Can Science Save a Beloved Character From a Tragic Death In Serenity? A Fan Gives It a Try

“I’m a leaf on the wind…”

Firefly fans cringe when they hear that phrase. Even though I use it as a calming mantra from time to time, I can’t help but think of what follows it in Serenity. When I saw the film for the first time my brain went through the following reactions: shock, sadness, and anger at Joss Whedon. Of all the people to kill! Losing Wash hurt, and it still crushes me every time I watch the movie.

One fan was so displeased with the loss of his favorite character that he did something about it. Kyle Hill didn’t just go on social media and whine like the rest of us (though he may have done that too, I’m not sure), he decided to use science to prove that Wash couldn’t actually die. I like the way this guy thinks.

He reasoned that maybe the Reaver’s weapon couldn’t make it through Serenity’s windshield. After all, our spacecraft has windows and they are built to withstand a certain amount of impact. Firefly’s verse is set in the future, and it’s a logical jump to think their spacecraft would be of even higher quality – especially considering that they zip around in space all day every day. So if a shuttle window in our time could take the hit without cracking, so could Serenity and Wash isn’t dead. Done and done.

Read the details of the experiment after the break.

Hill laid out the details of his experiment in a guest essay at Scientific American. He sifted through history and found that the largest impact to a shuttle window happened when a fleck of paint struck a flight to the International Space Station. That may seem like an insignificant amount, but as Hill states:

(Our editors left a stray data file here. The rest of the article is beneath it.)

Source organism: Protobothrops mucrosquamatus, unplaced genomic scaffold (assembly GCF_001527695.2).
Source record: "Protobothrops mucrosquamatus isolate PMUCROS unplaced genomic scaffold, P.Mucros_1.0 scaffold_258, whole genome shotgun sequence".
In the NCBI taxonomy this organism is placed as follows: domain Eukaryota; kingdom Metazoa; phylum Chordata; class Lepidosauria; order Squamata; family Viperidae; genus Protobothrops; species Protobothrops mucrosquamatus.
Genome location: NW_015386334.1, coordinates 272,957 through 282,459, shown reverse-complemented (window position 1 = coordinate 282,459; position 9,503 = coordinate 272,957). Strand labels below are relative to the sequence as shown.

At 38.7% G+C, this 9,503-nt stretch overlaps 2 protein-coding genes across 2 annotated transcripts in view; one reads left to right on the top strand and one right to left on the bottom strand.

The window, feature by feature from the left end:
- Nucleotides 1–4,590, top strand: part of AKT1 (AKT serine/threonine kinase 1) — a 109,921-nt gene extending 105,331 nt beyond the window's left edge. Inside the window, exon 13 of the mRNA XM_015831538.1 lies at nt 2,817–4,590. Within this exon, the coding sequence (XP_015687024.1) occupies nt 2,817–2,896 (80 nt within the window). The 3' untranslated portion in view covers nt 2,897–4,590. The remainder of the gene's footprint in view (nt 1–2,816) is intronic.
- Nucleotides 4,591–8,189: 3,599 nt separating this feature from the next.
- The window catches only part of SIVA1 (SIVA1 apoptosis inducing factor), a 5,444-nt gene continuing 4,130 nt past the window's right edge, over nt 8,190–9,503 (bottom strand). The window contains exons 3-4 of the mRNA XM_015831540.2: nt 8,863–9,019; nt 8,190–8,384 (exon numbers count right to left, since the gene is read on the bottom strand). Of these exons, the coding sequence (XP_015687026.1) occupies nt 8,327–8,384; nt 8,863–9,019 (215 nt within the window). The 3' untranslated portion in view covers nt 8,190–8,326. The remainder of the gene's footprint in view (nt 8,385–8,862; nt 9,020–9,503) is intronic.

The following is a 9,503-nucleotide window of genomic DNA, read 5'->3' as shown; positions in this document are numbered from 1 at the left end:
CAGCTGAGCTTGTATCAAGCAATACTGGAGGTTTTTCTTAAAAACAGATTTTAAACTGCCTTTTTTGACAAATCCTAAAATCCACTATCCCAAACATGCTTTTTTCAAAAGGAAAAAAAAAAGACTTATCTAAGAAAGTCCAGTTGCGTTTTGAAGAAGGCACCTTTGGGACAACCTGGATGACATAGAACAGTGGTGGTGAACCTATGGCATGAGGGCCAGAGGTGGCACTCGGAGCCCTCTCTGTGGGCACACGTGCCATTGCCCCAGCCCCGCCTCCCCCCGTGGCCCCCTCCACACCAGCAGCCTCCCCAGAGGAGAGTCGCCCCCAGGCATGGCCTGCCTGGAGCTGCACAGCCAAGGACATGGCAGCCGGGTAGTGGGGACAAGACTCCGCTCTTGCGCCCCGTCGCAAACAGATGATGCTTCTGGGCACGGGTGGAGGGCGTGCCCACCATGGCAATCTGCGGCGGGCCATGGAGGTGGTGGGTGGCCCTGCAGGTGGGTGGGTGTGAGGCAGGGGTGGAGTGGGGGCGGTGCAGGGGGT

That little fleck of paint was almost a catastrophe. Based on the thickness of the orbiter’s forward facing windows and the basic strength of the glass, made of fused silica, the windows of STS-92 could have resisted a pressure of 8,000 pounds per square inch—nearly three times that of a crocodile bite (amazing in two respects). Still, it was a close call.

After examining the toughness of the shuttle window, he went back to Serenity to determine the general dimensions of the spear that took out our beloved pilot. He replayed the scene over and over to get an estimation of the tip and used a Reaver chase scene to figure out the entire spear size and the speed.

If Reavers shoot spears slow enough to be dodged (which they do), the spear that kills Wash can’t be moving much faster than a Major League fast-ball, putting the upper limit on speed around 100 miles per hour (45 m/s). This is orders of magnitude slower than the hypervelocity impacts that a shuttle deals with, but the spear is thousands of times more massive than a fleck of paint. Assuming it’s fashioned out of a metal, and given its size, I’d guess it’s around 100-200 pounds (45-90 kg).

He calculated kinetic energy and pressure and came to a sad conclusion:

Kinetic energy is easy enough to calculate, as is pressure. The kinetic energy of a moving object is one-half of its mass multiplied by the square of its velocity. This equation gives the Reaver spear a frightening 101,250 newtons of force at the low end. The pressure exerted by the spear is then equal to the force divided by the area it is acting on. Making the tip of the spear the size of a US quarter, the resulting pressure is a ludicrous 31,800 psi—nearly three times the pressure at the bottom of the Mariana Trench. This is over six times the force of the largest recorded impact to a space shuttle window, and almost four times the maximum pressure a shuttle window can take before deforming and failing.

The math doesn’t lie—Wash didn’t stand a chance.

Though I’m sad that Wash couldn’t be saved, it makes me happy that someone loved the character and the story so much that he went to these lengths. This is one of the many reasons why I’m proud to be a geek – we’re awesome.

(Scientific American via Blastr)

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